I imagine that Iím with Jesus beside the lake Galilee when he is teaching his Beatitudes. The Beatitudes are the place in the Bible where I can imagine being with Jesus and learning his teaching. He chose the place to teach the Beatitudes. He taught clearly and simply in the country.

Itís always easy for me to imagine that I see him near, if I want him to be: heís dressed in white and appears translucent like the reflection of the moon on water.

I believe that heís the presence of God and at the same time an astonishingly kind human being: he said that I and my father are one, my father loves you like he loves me.

Heís always calm, in peace and harmony: he said my yoke is easy and my burden is light, I will give you rest.

Heís always sensitively attentive to my feelings: he said I have called you my friends.

Heís always aware of me and all others with loving kindness: he said my grace is sufficient for all your needs.

No aspect of history or time interferes with his presence being accessible to me in a moment of simple trust or sincere prayer: he said I will never leave you or forsake you, I will be with you always even until the end of the earth.

No thought of him ruling or suffering is necessary or compatible with being aware of him present with me as my gentle friend. I would not be valuing his teaching in the Beatitudes if I followed the story of his suffering, death and reserrection or the prophesy that he will come again in power. He showed that loving kindness endures suffering and still radiates kindness.

He said that he will be with me through all the experiences of my life.

It would not matter if I could not imagine seeing Jesus: he said that a pure heart will see God.

 

 

11Opinions, demands, conventions

 

1Some of your ideas are the opinions and demands of other people regarding your conduct or appearance that govern your experience to some degrees.

Opinion and demand, in this text, refer to another person's opinion or demand regarding your conduct or appearance that affects you so that you conform to it:A particular idea that another person or a group of people rule that you should think or that you should not think. Or a particular word that you should say or should not say. Or a particular physical action that you should do or should not do.

An opinion, demand or convention as the words are used here is an idea or experience that you understand or experience personally in the ways that opinion, demand and convention are described here, however another person or a group of people might understand or experience it. The ideas that an opinion or demand might be an expression of another person's knowledge -or ignorance, or that an opinion needs to be accompanied by sufficient evidence to be trustworthy or that a demand needs to be accompanied by sufficient reason to be fair -don't invalidate the meanings of the words opinion, demand and convention when the words are used here.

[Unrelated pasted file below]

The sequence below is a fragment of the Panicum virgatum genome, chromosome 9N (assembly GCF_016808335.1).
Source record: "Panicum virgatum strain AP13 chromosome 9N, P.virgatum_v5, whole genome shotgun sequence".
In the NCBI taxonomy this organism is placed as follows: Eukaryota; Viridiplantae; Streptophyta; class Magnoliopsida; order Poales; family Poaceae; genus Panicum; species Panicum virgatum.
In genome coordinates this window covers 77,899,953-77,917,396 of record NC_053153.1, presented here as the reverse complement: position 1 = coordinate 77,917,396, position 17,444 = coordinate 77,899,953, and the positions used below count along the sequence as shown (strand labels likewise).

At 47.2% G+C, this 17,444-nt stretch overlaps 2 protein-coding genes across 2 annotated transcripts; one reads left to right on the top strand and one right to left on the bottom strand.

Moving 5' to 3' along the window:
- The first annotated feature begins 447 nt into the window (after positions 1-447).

Most of your opinions and manners are learned by conforming to the ideas and manners of people who you don't know and through the influence of formal education and entertainment.

Everyone is subject to a particular opinion or demand regarding their conduct or appearance, more or less, to different degrees of obligation and conforming. Or is not subject to that particular opinion or demand at all.

Some of your opinions and manners are formed by your own accustomed conduct and habits.

You might hold an opinion or follow a manner or convention consciously or unconsciously.

The opinions and demands regarding your conduct or appearance that are formed by your own accustomed conduct and habits and the opinions and demands that you share with some of your family, neighbors and friends might be beneficial to you personally, or not. The opinions and demands that you conform to that are the ideas and manners of people who you don't know or the influence of formal education and entertainment might overwhelm your awareness of your well-being and sense of what's positive.

 

2Some ideas introduce doubt into your awareness of whatís good and important to you, and your trust and confidence in your understanding of your experience.

The idea that you need to be schooled in the most important concerns by people who don't know you, who are not your family, neighbors or friends, disregards how everyone is born and cared for and disrespects your inherent awareness and the positive concerns that you already share with some of your family, neighbors and friends.